Hans Wertinger in context : art, politics, and humanism at the court of Ludwig X, Duke of Bavaria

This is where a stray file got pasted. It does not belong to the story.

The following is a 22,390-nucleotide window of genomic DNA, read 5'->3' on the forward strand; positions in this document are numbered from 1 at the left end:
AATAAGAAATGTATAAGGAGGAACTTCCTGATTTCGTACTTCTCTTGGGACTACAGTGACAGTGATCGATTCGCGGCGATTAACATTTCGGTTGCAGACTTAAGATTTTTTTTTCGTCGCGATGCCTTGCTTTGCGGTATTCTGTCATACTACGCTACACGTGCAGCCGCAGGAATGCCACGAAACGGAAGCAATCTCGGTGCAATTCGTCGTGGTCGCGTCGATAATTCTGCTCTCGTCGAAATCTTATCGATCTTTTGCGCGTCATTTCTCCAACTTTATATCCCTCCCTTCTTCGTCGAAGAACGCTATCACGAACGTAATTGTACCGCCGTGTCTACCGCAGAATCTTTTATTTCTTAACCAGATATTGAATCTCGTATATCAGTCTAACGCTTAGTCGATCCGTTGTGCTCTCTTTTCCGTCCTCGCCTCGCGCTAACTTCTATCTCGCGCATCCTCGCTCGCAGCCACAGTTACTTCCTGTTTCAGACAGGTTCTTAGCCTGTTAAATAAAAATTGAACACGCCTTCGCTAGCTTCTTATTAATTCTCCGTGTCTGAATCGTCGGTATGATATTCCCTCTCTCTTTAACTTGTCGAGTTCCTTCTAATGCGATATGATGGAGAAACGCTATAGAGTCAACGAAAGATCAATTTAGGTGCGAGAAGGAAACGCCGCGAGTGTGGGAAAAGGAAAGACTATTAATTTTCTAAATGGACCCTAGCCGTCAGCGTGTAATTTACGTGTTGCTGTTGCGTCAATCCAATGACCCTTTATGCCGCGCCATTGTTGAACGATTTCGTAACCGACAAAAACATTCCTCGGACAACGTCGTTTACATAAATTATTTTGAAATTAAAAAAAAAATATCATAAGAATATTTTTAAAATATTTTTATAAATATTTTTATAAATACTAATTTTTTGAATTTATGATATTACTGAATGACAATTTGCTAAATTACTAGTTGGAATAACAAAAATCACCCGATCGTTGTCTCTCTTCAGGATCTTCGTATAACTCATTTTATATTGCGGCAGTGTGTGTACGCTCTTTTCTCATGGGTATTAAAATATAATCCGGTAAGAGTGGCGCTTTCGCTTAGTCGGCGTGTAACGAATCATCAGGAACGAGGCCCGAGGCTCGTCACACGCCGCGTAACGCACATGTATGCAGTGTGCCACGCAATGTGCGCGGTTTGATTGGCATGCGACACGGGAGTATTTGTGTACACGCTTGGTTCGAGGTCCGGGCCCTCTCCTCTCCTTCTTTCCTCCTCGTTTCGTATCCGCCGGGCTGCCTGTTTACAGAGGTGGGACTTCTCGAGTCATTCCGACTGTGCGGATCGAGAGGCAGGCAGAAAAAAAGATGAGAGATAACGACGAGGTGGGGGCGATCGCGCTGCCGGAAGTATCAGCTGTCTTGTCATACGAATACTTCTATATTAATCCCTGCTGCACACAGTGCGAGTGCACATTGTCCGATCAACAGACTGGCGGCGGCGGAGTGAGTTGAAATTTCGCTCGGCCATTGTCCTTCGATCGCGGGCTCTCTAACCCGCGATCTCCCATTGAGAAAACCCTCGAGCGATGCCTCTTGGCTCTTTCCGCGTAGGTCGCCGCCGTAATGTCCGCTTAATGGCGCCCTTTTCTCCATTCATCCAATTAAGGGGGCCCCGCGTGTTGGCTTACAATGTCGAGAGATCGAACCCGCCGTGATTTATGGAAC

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The German Renaissance artist Hans Wertinger (c. 1465/70-1533) was a prolific master who worked in a variety of artistic media and oversaw a large atelier during his mature years. In 1516, Wertinger completed his first commission for Ludwig X (1495-1545), Duke of Bavaria, newly resident in Landshut. Two years later, Wertinger was named Ludwig’s court painter. The artist’s interaction with the Wittelsbach court, including its scholars, during these and subsequent years inspired many of his most innovative artworks. Wertinger painted portraits of the duke that addressed Ludwig’s conceits and conveyed his political and religious authority. He also collaborated with one of Ludwig’s advisors, the humanist scholar Dietrich von Plieningen, on book illustrations and a history painting with themes related to the classical past. As befitted Wertinger’s position as court painter, he provided a wide variety of decorations for Ludwig’s palace at Burg Trausnitz; these illustrate and elucidate the space of rulership. Wertinger’s success as a court painter is a testament to his versatility and innovation, as he created diverse artworks that both reflected and contributed to the broader culture of the Landshut court.